`And how is your pore dear mamma, and your dear papa, Master Ernest,' said Ellen, who had now recovered herself and was quite at home with my hero. `Oh, dear, dear me,' she said, `I did love your pa; he was a good gentleman, he was, and your ma too; it would do anyone good to live with her, I'm sure.'

Ernest was surprised and hardly knew what to say. He had expected to find Ellen indignant at the way she had been treated, and inclined to lay the blame of her having fallen to her present state at his father's and mother's door. It was not so. Her only recollection of Battersby was as of a place where she had had plenty to eat and drink, not too much hard work, and where she had not been scolded. When she heard that Ernest had quarrelled with his father and mother she assumed as a matter of course that the fault must lie entirely with Ernest.

`Oh, your pore, pore ma!' said Ellen. `She was always so very fond of you, Master Ernest: you was always her favourite; I can't abear to think of anything between you and her. To think now of the way she used to have me into the dining-room and teach me my catechism, that she did! Oh, Master Ernest, you really must go and make it all up with her; indeed you must.'

Ernest felt rueful, but he had resisted so valiantly already that the devil might have saved himself the trouble of trying to get at him through Ellen in the matter of his father and mother. He changed the subject, and the pair warmed to one another as they had their tripe and pots of beer. Of all people in the world Ellen was perhaps the one to whom Ernest could have spoken most freely at this juncture. He told her what he thought he could have told to no one else.

`You know, Ellen,' he concluded, `I had learnt as a boy things that I ought not to have learnt, and had never had a chance of that which would have set me straight.'

`Gentlefolks is always like that,' said Ellen musingly.

`I believe you are right, but I am no longer a gentleman, Ellen, and I don't see why I should be "like that" any longer, my dear. I want you to help me to be like something else as soon as possible.'

`Lor'! Master Ernest, whatever can you be meaning?'

The pair soon afterwards left the eating-house and walked up Fetter Lane together.

Ellen had had hard times since she had left Battersby, but they had left little trace upon her.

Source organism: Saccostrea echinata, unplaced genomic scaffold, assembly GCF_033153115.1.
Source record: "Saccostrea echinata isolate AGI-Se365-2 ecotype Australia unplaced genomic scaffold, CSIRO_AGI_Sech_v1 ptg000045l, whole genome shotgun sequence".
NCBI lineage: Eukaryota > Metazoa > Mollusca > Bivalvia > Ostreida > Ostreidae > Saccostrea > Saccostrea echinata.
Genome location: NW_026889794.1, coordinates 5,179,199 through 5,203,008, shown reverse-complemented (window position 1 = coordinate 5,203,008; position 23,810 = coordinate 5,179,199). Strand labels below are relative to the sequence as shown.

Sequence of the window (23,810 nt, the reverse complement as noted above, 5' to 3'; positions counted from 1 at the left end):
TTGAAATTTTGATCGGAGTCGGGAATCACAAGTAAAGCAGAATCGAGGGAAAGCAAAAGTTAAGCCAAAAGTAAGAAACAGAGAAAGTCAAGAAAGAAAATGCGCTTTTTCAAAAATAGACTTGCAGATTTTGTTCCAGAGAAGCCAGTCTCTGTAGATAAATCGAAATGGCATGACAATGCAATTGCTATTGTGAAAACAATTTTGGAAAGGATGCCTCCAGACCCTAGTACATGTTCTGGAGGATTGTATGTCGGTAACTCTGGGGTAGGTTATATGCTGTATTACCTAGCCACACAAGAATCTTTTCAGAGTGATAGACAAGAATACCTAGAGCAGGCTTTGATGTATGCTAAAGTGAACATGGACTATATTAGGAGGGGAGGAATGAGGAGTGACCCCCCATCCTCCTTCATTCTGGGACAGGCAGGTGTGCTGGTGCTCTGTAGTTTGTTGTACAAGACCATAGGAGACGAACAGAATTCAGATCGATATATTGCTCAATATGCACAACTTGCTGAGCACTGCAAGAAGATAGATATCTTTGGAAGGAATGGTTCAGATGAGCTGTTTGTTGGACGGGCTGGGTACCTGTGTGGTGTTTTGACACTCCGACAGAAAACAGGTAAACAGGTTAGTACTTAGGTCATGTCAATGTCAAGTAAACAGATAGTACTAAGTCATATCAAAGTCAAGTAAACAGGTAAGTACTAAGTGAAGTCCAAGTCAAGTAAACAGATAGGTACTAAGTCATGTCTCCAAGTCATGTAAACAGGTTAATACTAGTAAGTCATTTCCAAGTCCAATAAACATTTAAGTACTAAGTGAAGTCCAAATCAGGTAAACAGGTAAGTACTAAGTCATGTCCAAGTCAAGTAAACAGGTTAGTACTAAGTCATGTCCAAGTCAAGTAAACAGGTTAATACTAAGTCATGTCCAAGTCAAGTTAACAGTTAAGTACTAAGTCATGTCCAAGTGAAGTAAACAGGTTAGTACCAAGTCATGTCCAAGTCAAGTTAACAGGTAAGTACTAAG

Ernest saw only the fresh-looking smiling face, the dimpled cheek, the clear blue eyes and lovely sphinx- like lips which he had remembered as a boy. At nineteen she had looked older than she was, now she looked much younger; indeed she looked hardly older than when Ernest had last seen her, and it would have taken a man of much greater experience than he possessed to suspect how completely she had fallen from her first estate. It never occurred to him that the poor condition of her wardrobe was due to her passion for ardent spirits, and that first and last she had served five or six times as much time in gaol as he had. He ascribed the poverty of her attire to the attempts to keep herself respectable, which Ellen during supper had more than once alluded to. He had been charmed with the way in which she had declared that a pint of beer would make her tipsy, and had only allowed herself to be forced into drinking the whole after a good deal of remonstrance. To him she appeared a very angel dropped from the sky, and all the more easy to get on with for being a fallen one.

As he walked up Fetter Lane with her towards Laystall Street, he thought of the wonderful goodness of God towards him in throwing in his way the very person of all others whom he was most glad to see, and whom, of all others, in spite of her living so near him, he might have never fallen in with but for a happy accident.

When people get it into their heads that they are being specially favoured by the Almighty, they had better as a general rule mind their p's and q's, and when they think they see the devil's drift with more

  By PanEris using Melati.

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